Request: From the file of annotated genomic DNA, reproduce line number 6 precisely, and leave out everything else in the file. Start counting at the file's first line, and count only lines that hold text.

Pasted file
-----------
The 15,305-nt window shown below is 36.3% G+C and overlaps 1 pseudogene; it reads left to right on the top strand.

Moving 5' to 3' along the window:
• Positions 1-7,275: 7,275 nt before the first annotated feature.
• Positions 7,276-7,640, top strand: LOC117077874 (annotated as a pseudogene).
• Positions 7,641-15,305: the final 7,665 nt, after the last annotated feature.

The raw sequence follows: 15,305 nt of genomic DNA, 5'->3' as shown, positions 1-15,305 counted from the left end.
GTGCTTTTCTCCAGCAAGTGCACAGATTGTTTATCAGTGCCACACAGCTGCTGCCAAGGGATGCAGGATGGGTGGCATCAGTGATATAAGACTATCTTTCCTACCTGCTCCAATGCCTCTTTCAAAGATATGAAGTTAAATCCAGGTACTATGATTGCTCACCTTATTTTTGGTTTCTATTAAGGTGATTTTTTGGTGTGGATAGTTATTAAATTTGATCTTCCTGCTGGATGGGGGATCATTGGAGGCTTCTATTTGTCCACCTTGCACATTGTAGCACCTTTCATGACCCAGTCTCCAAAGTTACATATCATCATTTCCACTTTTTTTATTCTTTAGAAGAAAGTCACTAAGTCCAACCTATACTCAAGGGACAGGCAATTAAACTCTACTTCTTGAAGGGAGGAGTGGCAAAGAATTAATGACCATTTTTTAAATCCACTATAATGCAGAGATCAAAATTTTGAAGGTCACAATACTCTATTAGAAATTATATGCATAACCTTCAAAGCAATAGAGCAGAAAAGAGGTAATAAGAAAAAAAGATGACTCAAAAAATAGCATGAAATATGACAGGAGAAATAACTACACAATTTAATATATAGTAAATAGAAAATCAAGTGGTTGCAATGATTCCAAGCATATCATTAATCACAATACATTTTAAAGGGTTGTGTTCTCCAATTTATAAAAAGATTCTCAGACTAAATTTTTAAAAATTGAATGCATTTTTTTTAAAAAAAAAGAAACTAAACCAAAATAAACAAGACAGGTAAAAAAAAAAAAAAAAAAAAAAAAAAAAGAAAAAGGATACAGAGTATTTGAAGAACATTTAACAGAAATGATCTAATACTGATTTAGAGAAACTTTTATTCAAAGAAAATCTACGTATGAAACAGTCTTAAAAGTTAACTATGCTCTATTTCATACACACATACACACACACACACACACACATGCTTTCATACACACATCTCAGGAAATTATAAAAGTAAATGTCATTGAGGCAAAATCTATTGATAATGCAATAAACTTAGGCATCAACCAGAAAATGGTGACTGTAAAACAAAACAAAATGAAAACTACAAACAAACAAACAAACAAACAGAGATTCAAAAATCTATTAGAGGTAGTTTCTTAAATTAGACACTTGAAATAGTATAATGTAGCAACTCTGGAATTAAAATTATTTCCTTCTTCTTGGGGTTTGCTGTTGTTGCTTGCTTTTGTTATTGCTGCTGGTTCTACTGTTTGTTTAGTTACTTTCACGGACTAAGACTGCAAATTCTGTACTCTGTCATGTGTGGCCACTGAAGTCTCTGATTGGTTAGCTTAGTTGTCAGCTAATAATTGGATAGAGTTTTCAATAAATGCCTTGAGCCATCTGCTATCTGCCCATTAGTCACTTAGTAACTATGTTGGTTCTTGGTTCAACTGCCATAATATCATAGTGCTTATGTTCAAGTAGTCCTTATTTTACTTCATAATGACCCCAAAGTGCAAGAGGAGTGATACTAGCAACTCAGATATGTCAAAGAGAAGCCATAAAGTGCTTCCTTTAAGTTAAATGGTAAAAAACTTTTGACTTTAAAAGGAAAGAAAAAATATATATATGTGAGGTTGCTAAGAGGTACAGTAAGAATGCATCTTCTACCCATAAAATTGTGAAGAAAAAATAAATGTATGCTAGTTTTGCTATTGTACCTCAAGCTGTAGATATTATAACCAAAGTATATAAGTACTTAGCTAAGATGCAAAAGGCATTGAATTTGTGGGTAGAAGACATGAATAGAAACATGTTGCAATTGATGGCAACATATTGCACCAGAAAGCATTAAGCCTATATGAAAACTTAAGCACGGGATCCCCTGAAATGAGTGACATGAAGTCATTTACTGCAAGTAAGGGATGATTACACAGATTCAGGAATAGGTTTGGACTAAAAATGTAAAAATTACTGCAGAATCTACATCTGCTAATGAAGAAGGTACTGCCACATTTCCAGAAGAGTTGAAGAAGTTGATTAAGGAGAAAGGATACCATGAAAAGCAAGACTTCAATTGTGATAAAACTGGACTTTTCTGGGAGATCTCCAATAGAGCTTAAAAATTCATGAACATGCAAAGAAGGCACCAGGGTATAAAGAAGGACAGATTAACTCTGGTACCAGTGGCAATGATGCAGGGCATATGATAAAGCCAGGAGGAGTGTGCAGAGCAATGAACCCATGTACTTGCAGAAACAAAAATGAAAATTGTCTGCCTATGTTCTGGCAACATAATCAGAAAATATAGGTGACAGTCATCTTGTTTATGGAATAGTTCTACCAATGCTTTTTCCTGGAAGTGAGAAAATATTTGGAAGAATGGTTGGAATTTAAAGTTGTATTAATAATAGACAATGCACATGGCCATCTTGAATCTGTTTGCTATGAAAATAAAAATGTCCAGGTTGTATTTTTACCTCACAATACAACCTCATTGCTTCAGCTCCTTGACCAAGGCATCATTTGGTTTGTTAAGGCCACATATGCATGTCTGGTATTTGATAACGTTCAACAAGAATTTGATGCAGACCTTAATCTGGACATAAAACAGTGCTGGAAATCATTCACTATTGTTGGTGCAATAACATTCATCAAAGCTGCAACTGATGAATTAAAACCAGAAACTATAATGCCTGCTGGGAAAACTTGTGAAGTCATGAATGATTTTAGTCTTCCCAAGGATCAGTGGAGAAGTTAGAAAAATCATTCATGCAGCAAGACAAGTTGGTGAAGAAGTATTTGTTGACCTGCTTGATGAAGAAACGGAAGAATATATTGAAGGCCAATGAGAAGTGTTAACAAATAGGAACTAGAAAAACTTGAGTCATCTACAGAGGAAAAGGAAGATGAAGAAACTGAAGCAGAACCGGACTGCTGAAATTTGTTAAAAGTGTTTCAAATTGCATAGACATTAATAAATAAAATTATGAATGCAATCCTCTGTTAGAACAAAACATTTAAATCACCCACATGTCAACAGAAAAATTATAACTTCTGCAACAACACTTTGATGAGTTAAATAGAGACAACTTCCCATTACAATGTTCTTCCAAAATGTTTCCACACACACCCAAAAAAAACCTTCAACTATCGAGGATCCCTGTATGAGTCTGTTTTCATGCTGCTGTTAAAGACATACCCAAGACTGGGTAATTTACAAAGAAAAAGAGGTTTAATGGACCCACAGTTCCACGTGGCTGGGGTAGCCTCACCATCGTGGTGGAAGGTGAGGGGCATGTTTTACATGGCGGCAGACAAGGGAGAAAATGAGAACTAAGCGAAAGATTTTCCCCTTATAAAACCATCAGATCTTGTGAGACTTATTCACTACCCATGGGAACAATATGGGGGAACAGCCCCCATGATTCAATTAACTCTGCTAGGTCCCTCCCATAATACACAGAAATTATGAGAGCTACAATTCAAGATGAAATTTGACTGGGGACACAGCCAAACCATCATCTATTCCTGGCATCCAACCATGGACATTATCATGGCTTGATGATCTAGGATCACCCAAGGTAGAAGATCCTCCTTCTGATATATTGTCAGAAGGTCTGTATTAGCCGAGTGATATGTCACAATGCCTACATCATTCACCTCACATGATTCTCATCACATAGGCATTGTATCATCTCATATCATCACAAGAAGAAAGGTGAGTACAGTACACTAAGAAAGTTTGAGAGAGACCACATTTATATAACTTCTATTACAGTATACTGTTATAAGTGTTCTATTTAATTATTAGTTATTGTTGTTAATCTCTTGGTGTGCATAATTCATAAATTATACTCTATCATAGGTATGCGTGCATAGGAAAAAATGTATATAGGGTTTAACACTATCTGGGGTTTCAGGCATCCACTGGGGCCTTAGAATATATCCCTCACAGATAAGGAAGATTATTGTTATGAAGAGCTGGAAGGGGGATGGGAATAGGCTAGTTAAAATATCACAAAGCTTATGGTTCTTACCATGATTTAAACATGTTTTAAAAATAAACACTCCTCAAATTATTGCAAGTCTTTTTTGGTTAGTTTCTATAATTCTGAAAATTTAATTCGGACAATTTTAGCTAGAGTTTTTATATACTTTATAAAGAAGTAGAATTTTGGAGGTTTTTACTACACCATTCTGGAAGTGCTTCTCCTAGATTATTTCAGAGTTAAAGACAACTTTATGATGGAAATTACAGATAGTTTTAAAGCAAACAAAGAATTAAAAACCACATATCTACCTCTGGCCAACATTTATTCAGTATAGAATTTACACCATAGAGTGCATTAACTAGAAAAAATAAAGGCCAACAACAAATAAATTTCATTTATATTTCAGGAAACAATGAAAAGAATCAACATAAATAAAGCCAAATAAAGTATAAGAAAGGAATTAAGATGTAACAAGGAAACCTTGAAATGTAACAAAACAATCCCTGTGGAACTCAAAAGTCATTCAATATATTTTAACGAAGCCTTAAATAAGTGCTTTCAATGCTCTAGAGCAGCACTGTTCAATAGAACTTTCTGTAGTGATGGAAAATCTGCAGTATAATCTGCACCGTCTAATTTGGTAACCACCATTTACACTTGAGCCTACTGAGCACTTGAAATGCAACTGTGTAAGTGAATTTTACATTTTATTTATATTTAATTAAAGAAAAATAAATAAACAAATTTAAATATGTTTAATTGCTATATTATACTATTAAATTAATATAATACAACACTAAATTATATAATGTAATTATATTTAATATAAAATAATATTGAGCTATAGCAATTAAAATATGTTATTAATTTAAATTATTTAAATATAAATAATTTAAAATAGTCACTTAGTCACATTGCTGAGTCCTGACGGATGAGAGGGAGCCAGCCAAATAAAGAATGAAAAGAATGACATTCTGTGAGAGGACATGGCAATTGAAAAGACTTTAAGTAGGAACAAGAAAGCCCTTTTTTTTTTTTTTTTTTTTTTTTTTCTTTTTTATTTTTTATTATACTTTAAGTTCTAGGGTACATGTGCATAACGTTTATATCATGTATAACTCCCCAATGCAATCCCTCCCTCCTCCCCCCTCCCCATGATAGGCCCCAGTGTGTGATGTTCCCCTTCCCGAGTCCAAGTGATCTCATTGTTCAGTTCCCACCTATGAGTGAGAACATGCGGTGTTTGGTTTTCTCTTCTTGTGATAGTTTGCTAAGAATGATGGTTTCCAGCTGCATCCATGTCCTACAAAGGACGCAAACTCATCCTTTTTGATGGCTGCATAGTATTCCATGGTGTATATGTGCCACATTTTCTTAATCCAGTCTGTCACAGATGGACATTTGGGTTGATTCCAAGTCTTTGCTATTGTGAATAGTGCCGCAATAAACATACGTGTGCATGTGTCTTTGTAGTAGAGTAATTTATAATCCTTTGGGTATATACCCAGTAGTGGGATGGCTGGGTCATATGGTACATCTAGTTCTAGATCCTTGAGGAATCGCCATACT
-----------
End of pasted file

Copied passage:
The raw sequence follows: 15,305 nt of genomic DNA, 5'->3' as shown, positions 1-15,305 counted from the left end.